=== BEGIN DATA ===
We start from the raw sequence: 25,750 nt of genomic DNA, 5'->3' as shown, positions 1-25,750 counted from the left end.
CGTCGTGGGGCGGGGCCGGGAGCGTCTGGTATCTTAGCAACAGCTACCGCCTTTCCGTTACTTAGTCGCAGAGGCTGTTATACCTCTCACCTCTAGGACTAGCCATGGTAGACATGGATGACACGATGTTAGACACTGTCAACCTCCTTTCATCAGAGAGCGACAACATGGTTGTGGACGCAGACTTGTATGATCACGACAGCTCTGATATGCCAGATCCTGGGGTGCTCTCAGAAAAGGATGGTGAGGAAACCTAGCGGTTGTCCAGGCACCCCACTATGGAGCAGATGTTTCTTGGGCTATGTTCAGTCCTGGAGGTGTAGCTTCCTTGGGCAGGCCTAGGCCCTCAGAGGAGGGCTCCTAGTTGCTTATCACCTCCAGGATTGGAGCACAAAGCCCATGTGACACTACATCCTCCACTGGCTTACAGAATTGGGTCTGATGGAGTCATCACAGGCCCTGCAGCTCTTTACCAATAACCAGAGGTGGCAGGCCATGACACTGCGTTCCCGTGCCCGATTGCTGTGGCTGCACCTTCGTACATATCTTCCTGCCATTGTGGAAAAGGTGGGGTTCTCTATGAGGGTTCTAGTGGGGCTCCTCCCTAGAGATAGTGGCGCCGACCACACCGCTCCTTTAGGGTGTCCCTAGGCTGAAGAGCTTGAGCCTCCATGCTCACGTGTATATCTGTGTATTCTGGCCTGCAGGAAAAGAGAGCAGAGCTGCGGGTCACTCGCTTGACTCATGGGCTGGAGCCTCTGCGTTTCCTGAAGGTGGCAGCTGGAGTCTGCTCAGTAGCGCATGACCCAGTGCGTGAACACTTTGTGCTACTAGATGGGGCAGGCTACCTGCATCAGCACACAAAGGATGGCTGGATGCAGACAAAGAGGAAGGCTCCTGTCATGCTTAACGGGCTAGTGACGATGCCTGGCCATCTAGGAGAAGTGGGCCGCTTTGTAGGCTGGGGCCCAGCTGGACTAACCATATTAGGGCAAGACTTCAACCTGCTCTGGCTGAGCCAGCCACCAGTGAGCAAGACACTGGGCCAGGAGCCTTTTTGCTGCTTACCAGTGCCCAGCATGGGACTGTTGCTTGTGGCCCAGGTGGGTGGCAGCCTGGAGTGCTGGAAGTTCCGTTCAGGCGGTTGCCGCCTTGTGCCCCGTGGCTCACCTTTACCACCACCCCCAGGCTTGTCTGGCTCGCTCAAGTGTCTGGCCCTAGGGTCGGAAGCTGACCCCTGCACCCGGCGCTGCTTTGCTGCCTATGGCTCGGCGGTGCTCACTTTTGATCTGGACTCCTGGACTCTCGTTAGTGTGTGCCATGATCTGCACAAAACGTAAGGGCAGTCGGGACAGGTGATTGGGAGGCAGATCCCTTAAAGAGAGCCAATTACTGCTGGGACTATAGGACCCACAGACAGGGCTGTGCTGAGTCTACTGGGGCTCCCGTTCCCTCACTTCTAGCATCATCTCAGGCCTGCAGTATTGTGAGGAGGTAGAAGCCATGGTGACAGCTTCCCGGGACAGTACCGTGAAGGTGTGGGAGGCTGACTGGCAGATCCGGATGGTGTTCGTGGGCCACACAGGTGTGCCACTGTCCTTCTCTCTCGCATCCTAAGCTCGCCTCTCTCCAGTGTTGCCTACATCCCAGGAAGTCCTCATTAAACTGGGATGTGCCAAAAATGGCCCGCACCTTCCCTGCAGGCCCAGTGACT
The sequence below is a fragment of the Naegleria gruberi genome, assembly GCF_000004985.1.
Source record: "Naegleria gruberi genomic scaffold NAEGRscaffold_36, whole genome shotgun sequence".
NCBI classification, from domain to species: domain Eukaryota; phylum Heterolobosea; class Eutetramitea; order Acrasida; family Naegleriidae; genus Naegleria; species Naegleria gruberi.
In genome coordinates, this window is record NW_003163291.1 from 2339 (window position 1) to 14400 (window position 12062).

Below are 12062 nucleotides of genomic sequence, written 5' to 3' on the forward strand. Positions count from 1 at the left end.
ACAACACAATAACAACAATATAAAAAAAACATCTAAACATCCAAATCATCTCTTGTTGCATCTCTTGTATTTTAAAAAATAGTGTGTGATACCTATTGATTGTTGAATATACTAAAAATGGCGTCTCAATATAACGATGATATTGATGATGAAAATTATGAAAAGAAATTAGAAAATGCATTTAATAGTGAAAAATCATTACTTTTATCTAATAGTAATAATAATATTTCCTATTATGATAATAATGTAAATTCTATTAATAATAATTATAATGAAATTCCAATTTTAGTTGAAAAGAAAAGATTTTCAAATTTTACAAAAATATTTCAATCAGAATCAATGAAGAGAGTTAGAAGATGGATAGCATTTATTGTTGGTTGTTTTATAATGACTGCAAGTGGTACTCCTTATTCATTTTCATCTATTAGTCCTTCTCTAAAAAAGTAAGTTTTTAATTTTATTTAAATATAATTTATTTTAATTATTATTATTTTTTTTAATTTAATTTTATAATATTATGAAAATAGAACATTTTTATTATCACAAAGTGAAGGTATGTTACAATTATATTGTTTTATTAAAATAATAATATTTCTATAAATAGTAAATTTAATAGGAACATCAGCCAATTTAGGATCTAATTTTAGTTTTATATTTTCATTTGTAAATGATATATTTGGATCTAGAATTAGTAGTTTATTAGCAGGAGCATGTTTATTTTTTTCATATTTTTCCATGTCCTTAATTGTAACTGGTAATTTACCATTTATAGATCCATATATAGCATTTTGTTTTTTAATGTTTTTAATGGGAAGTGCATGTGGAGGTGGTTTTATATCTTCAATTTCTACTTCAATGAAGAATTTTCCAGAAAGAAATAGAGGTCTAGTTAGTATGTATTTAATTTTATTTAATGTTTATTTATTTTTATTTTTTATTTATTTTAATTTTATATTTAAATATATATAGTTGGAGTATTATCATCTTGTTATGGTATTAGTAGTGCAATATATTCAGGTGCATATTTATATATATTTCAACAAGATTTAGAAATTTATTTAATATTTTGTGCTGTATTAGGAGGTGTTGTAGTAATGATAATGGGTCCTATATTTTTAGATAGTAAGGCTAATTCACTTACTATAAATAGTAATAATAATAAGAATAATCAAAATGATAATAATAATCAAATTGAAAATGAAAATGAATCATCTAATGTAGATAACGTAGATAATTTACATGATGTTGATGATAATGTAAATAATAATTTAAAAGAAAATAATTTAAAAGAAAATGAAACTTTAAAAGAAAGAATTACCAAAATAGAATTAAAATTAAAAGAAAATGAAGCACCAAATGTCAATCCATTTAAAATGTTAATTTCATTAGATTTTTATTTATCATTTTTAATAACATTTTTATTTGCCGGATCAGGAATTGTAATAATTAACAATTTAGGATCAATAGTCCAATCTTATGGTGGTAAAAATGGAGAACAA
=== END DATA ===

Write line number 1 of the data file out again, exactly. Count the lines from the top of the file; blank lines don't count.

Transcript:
We start from the raw sequence: 25,750 nt of genomic DNA, 5'->3' as shown, positions 1-25,750 counted from the left end.